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Thrombotic thrombocytopenic purpura (TTP) is a severe microvascular occlusive microangiopathy characterized by thrombocytopenia, Coombs-negative hemolytic anemia and ischemic symptoms localized mainly but not exclusively in central nervous system and resulting from diffuse platelet thrombi in the microcirculation (1).

TTP, though uncommon, is a life threatening disorder with acute onset and often a fulminant-fatal course: the annual incidence is 3.7 cases per 10 individuals (2), possibly slightly increasing during recent years. Even though both sexes may be affected, the disease is definitely more frequent in women (two third of the cases). Without treatment the mortality rate is greater than 90%, while becomes 10-20% with plasma infusion or plasma exchange treatment.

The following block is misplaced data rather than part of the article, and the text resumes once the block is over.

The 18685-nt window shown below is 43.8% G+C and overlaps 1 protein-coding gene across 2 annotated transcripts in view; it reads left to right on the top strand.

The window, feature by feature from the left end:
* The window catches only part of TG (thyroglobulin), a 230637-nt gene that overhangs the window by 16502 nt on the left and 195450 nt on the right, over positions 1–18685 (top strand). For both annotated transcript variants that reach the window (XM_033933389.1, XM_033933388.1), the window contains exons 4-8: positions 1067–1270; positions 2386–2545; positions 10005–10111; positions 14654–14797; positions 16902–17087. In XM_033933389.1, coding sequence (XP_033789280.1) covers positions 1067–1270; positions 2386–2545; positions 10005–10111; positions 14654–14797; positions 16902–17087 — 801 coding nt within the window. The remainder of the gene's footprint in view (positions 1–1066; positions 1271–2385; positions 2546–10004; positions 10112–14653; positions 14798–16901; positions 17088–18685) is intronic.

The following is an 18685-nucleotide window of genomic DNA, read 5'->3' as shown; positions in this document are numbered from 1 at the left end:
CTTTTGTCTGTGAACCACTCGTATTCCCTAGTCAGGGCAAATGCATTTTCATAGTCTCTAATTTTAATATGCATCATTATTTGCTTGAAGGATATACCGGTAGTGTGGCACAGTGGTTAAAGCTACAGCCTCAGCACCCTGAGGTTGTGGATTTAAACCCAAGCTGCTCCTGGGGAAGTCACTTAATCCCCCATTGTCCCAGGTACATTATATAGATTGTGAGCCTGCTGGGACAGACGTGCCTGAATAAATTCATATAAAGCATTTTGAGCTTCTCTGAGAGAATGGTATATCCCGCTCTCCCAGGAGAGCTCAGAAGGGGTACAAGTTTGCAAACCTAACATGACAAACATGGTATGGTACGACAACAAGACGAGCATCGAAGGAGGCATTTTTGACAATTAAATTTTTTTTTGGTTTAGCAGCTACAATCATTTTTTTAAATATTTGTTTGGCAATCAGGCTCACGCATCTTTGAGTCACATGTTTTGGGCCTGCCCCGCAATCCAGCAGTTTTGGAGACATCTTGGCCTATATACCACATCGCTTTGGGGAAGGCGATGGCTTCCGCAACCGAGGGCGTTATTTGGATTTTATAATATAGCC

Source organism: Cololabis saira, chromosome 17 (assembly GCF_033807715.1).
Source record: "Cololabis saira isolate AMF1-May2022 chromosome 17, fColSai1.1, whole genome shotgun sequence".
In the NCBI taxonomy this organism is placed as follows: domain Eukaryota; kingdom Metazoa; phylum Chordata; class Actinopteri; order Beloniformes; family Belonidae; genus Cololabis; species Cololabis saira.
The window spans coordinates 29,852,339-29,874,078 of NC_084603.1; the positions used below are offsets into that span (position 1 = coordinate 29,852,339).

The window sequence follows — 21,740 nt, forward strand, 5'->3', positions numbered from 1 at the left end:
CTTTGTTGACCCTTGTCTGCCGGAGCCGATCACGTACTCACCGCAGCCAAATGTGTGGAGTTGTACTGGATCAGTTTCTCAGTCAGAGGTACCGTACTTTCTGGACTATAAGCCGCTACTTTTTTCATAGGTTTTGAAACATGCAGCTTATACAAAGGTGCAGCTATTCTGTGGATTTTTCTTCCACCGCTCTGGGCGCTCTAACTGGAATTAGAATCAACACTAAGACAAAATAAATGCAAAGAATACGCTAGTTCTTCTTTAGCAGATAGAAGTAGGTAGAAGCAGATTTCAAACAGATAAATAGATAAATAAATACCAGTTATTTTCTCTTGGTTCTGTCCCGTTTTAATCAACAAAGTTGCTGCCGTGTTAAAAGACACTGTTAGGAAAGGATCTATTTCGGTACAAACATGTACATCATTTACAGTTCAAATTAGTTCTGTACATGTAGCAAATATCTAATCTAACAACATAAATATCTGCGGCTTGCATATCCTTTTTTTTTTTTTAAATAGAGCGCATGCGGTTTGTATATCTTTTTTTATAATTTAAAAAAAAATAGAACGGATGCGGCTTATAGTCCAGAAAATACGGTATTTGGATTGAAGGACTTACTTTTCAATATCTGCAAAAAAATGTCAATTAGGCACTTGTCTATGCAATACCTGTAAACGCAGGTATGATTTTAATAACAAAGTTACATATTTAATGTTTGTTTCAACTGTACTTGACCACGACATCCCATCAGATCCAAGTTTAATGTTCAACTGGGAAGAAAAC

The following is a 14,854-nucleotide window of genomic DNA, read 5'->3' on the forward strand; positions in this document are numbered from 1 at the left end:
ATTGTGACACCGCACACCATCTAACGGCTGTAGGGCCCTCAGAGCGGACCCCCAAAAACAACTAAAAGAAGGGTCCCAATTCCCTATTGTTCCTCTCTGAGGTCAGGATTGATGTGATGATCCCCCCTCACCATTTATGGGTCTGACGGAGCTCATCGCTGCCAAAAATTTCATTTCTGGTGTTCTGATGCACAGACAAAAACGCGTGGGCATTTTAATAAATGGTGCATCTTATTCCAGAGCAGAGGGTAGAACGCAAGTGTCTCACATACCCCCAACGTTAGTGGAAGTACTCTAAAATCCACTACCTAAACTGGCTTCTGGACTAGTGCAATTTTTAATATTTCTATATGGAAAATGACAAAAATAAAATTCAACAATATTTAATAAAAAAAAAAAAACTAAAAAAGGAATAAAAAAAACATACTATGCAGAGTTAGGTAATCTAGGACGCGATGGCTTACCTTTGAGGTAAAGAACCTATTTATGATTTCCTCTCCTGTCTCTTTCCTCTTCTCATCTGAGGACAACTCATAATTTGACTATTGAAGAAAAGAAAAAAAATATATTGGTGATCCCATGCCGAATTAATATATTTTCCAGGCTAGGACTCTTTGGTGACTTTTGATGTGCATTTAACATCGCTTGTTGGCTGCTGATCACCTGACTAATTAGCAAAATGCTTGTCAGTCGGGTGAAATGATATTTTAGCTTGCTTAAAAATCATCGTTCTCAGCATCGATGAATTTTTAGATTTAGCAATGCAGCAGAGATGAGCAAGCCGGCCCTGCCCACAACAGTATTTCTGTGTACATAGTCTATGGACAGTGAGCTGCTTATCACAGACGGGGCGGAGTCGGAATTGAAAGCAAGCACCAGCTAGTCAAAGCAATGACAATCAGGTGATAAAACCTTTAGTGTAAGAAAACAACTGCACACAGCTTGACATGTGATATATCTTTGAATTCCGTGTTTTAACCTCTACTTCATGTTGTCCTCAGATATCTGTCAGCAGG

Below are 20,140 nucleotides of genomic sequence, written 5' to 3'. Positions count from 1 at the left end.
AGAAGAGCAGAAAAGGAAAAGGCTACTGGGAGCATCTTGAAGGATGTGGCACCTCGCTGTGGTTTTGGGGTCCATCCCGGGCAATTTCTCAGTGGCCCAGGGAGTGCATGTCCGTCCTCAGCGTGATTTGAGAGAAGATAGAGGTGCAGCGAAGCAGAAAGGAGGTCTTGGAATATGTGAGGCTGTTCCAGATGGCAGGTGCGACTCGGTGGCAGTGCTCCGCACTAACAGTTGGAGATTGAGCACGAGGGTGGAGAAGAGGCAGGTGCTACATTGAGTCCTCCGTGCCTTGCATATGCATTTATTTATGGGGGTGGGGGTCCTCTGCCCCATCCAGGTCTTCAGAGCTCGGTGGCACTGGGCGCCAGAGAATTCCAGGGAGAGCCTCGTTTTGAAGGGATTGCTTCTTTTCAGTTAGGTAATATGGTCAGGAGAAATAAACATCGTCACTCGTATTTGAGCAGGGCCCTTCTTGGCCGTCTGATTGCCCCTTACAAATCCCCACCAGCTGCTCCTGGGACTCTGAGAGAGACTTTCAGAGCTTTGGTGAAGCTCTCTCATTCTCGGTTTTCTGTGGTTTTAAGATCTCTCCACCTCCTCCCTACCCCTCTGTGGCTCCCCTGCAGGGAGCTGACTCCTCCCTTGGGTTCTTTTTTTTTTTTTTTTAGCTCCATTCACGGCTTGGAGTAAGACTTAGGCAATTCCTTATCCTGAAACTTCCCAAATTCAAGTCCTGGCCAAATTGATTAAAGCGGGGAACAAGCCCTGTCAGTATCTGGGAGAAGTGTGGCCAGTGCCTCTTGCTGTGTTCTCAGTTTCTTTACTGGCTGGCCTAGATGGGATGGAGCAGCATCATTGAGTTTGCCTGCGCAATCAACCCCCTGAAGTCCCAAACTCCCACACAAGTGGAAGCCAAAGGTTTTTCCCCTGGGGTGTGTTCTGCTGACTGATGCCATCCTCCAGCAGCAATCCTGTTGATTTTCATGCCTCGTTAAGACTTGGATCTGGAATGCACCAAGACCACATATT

In most cases TTP occurs as a single, sporadic acute episode; however 20 to 50% of patients who survive an acute episode, relapse (more often but not always within 6 months), developing a chronic recurrent form of the disease (3,7).


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